If there is one thing the development of technology and, particularly, the internet has shown us, it is the importance of social connection in our lives.
Most of us are, by nature, constantly engaged in the process of developing and extending relationships with our family, our friends and our co-workers.
It is not uncommon to hear that shortly after retirement or perhaps shortly after the death of a spouse, some people become ill.
Medical practitioners will readily acknowledge the connection between social interaction, mental health and the strength of the immune system.
People with an active network of social contacts and close family relationships simply live longer, healthier and happier.
The maintenance of strong social networks is extremely important, but a challenge for the elderly. Their own family members are often heavily engaged in their work lives and in the energies of raising their children.
Once retired, the network and stimulation of co-workers and clients diminishes. And perhaps worst of all, they begin to experience the constant loss of their own network of friends.
Generally inclined to avoid being a “burden” to others, the elderly often fade into day after day of loneliness, the droning of a television their only constant connection to the outside world.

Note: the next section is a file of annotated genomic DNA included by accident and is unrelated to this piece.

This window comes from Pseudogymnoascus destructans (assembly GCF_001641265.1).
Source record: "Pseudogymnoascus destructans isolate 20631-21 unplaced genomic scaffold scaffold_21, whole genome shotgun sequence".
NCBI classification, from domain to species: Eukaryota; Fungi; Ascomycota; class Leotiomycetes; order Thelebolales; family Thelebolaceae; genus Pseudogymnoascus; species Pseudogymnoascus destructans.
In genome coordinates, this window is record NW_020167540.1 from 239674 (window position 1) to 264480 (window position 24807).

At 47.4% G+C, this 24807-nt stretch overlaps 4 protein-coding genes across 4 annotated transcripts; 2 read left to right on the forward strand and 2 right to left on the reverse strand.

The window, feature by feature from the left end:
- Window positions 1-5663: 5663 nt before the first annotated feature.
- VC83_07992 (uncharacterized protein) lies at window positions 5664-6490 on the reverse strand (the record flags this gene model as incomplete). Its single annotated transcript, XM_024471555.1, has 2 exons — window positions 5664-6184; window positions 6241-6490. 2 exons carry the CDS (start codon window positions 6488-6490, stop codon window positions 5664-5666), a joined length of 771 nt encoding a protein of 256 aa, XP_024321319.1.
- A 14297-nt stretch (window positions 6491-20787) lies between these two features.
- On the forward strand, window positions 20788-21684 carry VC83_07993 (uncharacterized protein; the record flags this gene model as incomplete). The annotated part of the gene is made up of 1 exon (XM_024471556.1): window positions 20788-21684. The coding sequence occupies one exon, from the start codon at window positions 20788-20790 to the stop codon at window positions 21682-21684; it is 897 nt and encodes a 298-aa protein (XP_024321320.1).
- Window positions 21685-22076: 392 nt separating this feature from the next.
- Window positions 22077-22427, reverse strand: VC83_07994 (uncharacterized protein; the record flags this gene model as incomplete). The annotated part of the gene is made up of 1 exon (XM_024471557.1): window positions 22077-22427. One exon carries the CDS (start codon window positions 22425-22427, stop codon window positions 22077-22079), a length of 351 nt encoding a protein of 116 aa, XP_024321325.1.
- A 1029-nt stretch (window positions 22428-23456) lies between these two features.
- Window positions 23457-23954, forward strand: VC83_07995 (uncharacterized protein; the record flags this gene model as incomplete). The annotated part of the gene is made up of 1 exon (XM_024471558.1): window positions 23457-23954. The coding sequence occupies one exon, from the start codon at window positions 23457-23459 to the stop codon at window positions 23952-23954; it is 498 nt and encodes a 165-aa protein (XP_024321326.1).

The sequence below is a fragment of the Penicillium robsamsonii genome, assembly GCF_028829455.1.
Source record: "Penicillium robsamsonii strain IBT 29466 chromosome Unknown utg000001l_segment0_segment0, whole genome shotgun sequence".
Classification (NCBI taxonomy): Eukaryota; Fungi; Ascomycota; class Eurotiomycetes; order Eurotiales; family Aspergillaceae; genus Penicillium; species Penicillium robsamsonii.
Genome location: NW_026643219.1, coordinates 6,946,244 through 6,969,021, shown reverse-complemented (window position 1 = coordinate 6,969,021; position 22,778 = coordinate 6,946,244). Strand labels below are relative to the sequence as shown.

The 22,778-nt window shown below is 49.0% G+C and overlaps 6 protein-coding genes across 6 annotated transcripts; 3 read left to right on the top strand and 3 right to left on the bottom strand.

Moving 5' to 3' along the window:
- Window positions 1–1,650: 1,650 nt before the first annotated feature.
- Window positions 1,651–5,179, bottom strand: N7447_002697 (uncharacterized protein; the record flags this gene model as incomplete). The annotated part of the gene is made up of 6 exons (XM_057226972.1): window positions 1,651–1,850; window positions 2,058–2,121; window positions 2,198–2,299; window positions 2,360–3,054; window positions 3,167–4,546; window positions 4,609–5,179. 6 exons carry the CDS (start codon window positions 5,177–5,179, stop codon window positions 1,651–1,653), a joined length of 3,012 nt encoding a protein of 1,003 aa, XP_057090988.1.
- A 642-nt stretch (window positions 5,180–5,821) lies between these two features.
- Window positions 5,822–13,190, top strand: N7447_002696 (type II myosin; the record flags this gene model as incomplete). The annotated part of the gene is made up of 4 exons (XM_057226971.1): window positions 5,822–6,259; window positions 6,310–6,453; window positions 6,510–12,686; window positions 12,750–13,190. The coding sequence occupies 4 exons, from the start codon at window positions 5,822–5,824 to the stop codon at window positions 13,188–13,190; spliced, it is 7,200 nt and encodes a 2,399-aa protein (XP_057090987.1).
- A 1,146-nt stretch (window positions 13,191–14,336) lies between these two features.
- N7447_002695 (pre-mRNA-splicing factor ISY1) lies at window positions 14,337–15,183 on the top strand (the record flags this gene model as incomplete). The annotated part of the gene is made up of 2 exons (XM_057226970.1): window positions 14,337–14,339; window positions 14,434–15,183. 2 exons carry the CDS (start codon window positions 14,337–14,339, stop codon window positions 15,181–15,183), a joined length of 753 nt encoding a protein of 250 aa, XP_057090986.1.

Naturally, there are many exceptions to that rule. Those who have always sought social connectedness, the more outgoing types, find new ways to connect with others as their families and co-workers drift from their daily interactions.
They join social groups, enjoy the social opportunities in homes for the elderly and simply make new friends with whom they can interact regularly.
Still, those who need social support, but are more introverted may find it difficult to develop new relationships. They need encouragement to try new activities and a greater level of communication with those who mean the most to them.
Regular phone calls from children, grandchildren or friends and relatives from afar ensure that the lonely periods are short and really just an interlude between connections.
Knowing that calls are coming makes the quiet periods both shorter and more bearable.
For the past two years my father has been, for all intents and purposes, housebound by illness. Yet between 7 and 8:30 p.m., the phone hardly ever stops ringing on a nightly basis. He has a small network of friends who constantly call or drop in after dinner, hears from me or my sister every night we’re not with him, and gets calls from his grandchildren two to three times a week.
Although his days are spent coping with complete exhaustion, his animation and energy is significantly different at that time and there is only one explanation for that – he is buoyed by the company and the awareness that others are thinking of him.
We should never underestimate the power of social connection to bring relief to both illness and loneliness, the two most difficult aspects of aging.
Graham Hookey writes about education and parenting. Email him at firstname.lastname@example.org.